case, s will remain true). If s were false, then s's new value becomes the
    result of the call to f().

    In your (2), you're calling f unconditionally in the first part, and the
    lack of side-effects in the second part means there's nothing surprising
    that can happen /there/ either.
    -leor

    >
    >Full program and outputs for the two different lines are below
    >
    >regards
    >/hall
    >
    >
    >
    >Program code and Outputs
    >--------------------------
    >
    >Please scroll down to see the outputs from this program
    >
    >//-----------------
    >#include <iostream>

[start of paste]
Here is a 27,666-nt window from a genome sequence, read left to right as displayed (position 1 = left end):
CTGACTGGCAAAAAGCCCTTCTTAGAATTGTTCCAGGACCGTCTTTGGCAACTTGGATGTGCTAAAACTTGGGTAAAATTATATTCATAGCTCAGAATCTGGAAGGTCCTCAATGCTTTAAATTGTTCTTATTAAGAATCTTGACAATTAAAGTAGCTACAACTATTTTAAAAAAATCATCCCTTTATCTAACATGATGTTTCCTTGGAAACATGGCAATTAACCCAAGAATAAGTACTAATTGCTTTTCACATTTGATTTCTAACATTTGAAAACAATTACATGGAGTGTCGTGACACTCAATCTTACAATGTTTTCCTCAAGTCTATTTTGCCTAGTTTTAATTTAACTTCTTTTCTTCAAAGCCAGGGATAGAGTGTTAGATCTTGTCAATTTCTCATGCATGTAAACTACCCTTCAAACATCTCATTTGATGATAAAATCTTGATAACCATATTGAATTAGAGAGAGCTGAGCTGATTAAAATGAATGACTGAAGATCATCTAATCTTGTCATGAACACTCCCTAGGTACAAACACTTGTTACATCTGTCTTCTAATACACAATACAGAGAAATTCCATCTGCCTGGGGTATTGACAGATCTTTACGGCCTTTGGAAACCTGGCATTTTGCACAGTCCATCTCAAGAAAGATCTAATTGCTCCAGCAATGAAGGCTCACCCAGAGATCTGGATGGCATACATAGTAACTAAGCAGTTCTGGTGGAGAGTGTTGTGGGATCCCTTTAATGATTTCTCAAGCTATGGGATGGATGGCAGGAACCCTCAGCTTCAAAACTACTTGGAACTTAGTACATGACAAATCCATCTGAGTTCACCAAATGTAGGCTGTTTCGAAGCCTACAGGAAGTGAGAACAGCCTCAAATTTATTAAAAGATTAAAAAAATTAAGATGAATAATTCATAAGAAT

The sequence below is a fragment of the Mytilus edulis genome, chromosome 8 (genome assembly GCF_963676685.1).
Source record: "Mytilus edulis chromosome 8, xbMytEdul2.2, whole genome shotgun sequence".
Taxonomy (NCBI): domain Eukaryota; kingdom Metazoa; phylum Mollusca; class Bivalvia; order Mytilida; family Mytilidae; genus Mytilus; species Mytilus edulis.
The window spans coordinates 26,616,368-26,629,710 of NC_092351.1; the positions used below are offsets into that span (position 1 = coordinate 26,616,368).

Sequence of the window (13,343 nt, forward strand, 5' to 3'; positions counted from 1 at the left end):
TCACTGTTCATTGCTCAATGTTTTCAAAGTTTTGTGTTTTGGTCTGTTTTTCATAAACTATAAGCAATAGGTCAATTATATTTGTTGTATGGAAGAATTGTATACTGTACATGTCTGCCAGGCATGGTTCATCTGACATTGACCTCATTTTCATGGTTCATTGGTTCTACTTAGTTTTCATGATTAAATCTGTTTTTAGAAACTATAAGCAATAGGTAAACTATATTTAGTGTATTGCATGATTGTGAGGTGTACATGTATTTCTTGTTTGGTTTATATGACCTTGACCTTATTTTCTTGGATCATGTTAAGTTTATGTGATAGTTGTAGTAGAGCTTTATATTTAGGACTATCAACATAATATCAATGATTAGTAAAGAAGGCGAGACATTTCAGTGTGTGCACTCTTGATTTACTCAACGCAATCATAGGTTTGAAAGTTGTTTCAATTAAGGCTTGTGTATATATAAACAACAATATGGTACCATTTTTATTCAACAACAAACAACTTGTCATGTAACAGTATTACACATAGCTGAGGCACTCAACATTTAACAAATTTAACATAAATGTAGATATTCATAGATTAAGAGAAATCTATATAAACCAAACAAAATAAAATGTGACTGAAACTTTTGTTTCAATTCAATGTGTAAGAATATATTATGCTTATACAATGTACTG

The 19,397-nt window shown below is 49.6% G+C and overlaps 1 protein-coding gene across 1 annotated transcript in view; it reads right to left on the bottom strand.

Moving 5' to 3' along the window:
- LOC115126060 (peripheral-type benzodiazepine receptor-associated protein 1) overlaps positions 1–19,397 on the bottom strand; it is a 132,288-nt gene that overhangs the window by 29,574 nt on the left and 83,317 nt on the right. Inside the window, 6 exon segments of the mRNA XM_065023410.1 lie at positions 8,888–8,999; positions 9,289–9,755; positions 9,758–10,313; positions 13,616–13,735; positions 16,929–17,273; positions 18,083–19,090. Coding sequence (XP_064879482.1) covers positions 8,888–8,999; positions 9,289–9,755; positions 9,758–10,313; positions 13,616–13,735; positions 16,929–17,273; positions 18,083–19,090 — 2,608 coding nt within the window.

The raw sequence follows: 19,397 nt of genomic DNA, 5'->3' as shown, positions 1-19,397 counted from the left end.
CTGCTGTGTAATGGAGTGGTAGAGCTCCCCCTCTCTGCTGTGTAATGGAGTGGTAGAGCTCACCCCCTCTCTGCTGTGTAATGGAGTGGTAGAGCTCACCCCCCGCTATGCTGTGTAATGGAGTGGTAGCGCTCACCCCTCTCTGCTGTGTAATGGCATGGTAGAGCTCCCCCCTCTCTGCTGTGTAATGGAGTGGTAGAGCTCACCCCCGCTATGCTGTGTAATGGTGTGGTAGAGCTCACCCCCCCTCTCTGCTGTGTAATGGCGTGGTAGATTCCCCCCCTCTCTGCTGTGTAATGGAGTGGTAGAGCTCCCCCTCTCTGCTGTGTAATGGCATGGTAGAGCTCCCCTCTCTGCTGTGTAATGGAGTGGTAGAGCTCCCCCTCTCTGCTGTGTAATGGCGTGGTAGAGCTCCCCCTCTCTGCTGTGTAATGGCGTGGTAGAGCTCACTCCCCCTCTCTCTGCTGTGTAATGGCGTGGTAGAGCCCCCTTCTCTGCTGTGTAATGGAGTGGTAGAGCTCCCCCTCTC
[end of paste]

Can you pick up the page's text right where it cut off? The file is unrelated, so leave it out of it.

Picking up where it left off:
>using namespace std;
    >
    >bool f(int x, int c){
    > cout << "f("<<x<<","<<c<<")";
    > return c<3;
    >}
    >
    >int main(int argc, char* argv[])
    >{
    >
    > bool s(true);
    > int count(0);
    >
    > while(s){
    > s=false;
    >
    > for (int x=0; x<10; ++x){
    > //s = s||f(x,count); //(1)
    > bool tmp =f(x, count); s=s||tmp; //(2)
    > }
    >
    > count ++; cout << ", s="<< s<<endl;
    > }
    >
    > char a; cin >> a;
    > return 0;
    >}
    >// -------------------
    >
    >
    >Outputs from program
    >
    >Case 1) Line (1) is commented out, Output is what I expect:
    >-----------------
    >f(0,0)f(1,0)f(2,0)f(3,0)f(4,0)f(5,0)f(6,0)f(7,0)f(8,0)f(9,0), s=1
    >f(0,1)f(1,1)f(2,1)f(3,1)f(4,1)f(5,1)f(6,1)f(7,1)f(8,1)f(9,1), s=1
    >f(0,2)f(1,2)f(2,2)f(3,2)f(4,2)f(5,2)f(6,2)f(7,2)f(8,2)f(9,2), s=1